Wednesday, December 03, 2008

My 1st Works-for-Me Wednesday!

Every Wednesday I check out a blog carnival at "Rocks in My Dryer" called "works-for-me Wednesday." Hundreds (and I'm not kidding) woman link their blogs and share something that "works for them." I've gotten quite a few ideas from there so I thought I would share something that works for me this week. You can click here to see what others have posted this week but be sure you have some time, there's a lot of links!

We have a small bucket that sits on our counter with pretty pink ribbon on the handle. We use it to measure good deeds and behavior for Allison.
It all started when we were sitting at Open House at school. Her teacher told the parents that the Guidance Counselor did a presentation to the kids about filling someone's bucket. She explained that you can fill someone's "bucket" by doing or saying nice things for or to them. Some of the things could be picking up their pencil when they drop it or telling them you like their shirt today. Basically anything that can fill them up and make them feel good. She also explained that you can take from someone's bucket and make them feel sad.
When the teacher was explaining this concept, a light went on in my head. Yes. Occasionally the light switch does get flipped and I come off with some good ideas. Anyway. I thought I could make this "Fill the Bucket" speech work for us.
I went to Michael's and bought a small galvanized bucket, floral stones and ribbon. I went to work and made the bucket look pretty and fun. After all, little girls like pretty!
I then cleared a place in our kitchen junk drawer for the stones. We actually call them pebbles. Oh...and I can't believe I'm showing you my junk drawer!

After I was prepared, we presented the idea to Allison. Basically she can earn pebbles to help fill her bucket by doing nice things or good behavior. We use it to reinforce what is expected of her. We do not have a list with how many pebbles she gets for doing a specific task posted anywhere. This isn't a "payment" or reward system for doing chores like setting the table or feeding the cats. She knows those things are some of her responsibilities of being part of a family. They are things that need to be done in the home and it's our job to get them done. It's also not a bribe system as in "if you do this, you'll get a certain amount of pebbles." The pebbles are given at Mom and Dad's discretion so she doesn't know when she will earn them or lose them. It keeps her on her toes this way. If she does something without having to be reminded, she'll earn a couple of pebbles but she also doesn't earn them every time she does something either. As an example: If she makes her bed three days in a row without being told, I'll throw a couple of pebbles in her bucket each day. If she makes it on the fourth day, I don't throw pebbles in her bucket. If she asks about it, I explain to her that it's her responsibility to make her bed and not having to remind her was wonderful for Mommy and that she shouldn't be making her bed because she thinks she's going to get something for it but because it's her responsibility. She usually understands. I then pray that I taught her a good habit and she'll make her bed the next day without being told!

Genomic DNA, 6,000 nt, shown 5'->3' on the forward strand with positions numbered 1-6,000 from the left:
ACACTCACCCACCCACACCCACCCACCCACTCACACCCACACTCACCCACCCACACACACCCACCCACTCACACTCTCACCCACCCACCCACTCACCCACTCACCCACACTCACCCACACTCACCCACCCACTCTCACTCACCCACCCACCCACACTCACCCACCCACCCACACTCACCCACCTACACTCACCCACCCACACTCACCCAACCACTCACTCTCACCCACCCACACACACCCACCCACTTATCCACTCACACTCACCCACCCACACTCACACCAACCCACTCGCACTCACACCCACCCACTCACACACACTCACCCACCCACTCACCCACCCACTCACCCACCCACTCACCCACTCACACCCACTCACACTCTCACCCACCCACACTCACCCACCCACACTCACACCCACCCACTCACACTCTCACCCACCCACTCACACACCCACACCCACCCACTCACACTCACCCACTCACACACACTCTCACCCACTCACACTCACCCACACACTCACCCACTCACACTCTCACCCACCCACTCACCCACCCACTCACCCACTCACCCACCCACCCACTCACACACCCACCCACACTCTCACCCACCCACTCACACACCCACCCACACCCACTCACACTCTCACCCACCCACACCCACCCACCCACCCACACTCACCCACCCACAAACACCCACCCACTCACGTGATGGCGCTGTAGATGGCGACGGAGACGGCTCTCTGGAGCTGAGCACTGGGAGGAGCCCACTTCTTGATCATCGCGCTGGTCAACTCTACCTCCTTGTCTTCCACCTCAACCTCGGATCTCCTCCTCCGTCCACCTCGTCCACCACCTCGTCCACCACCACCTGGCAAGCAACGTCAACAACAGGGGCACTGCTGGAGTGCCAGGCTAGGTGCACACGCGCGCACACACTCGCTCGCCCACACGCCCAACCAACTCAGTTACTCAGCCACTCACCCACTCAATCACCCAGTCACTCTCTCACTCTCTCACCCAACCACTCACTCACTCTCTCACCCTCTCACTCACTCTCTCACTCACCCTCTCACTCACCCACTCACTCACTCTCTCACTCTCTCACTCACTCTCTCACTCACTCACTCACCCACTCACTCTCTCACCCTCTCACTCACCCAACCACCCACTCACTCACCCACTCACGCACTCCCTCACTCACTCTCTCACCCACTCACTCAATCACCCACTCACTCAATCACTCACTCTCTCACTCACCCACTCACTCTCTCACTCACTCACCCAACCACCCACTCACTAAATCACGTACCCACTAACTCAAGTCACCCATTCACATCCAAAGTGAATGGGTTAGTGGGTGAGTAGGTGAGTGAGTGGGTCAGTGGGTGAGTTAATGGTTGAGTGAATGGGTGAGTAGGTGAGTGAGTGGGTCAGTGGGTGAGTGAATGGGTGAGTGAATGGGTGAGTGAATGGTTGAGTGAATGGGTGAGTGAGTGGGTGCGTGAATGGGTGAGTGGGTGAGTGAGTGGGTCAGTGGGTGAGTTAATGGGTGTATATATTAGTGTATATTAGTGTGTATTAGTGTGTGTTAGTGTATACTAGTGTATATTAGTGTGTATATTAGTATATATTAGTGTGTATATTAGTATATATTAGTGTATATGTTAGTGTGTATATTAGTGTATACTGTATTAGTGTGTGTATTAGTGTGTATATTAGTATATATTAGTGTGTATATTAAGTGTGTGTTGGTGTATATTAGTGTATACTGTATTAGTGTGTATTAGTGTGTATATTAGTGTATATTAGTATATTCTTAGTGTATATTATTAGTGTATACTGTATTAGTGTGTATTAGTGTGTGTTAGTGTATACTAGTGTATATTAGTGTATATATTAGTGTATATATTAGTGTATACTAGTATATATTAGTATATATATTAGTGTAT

Some of the things she can earn pebbles for are: doing something extra I ask her to do with no fussing, doing something without me having to tell her, eating her whole breakfast without me having to say "Allison, please eat", doing homework correctly, putting the kitties down when they squirm (she loves to hold and love them to death), giving compliments (she earned 10 the other day when she said the dinner I made was the best she's ever had in her whole life!) and she's also earned some for reciting a prayer she needed to learn for church.
Some of the things she can lose pebbles for are: not listening, sassing (yes, my sweet daughter can sass...I'm hoping it's just the age!), me having to repeat myself more than a couple of times when I ask her to do something. This one is my favorite. Through my frustration of her not doing what I ask, my voice gets louder. I admit it but I think most of you Mom's out there can relate. However, with the bucket system, I just walk over to the bucket and reach in and take a pebble out. I make sure that I make a lot of noise when I do this which is sure to result in Allison's change of attitude and she immediately does what I was asking her to do. When her stubbornness kicks in though, it does take more than one pebble at times but I make sure I am very dramatic in my actions when I take them out of the bucket and eventually she gives in. You may think this is cruel but I say it's effective.
What happens when the bucket is full, you ask?
Well. Allison gets to pick an activity. Some of the ideas I've offered up to her are: going to a movie or renting a movie of her choice, sled riding, a picnic in the park, going to the library, baking something special or anything she wants to do. She is currently working on a family picnic in the park. I told Curtis that it may be 30 degrees and snow everywhere but by golly we'll be there with our picnic basket!
Wait! Did I just say "by golly"???
Have Fun!
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pam @ beyondjustmom said...

I love it! Our school uses the bucket philosophy too, but it's so fun to see how you make it real and tangible. Great idea.

yunia said...

wonderful idea, heard of incentives before but not this way, might try to implement it with my little girl, have a great day

Jill Scott said...

What a great idea, and I love that the bucket is pretty.

Kathryn said...

I love this idea! I especially like how there is no payment plan! What a great motivator!


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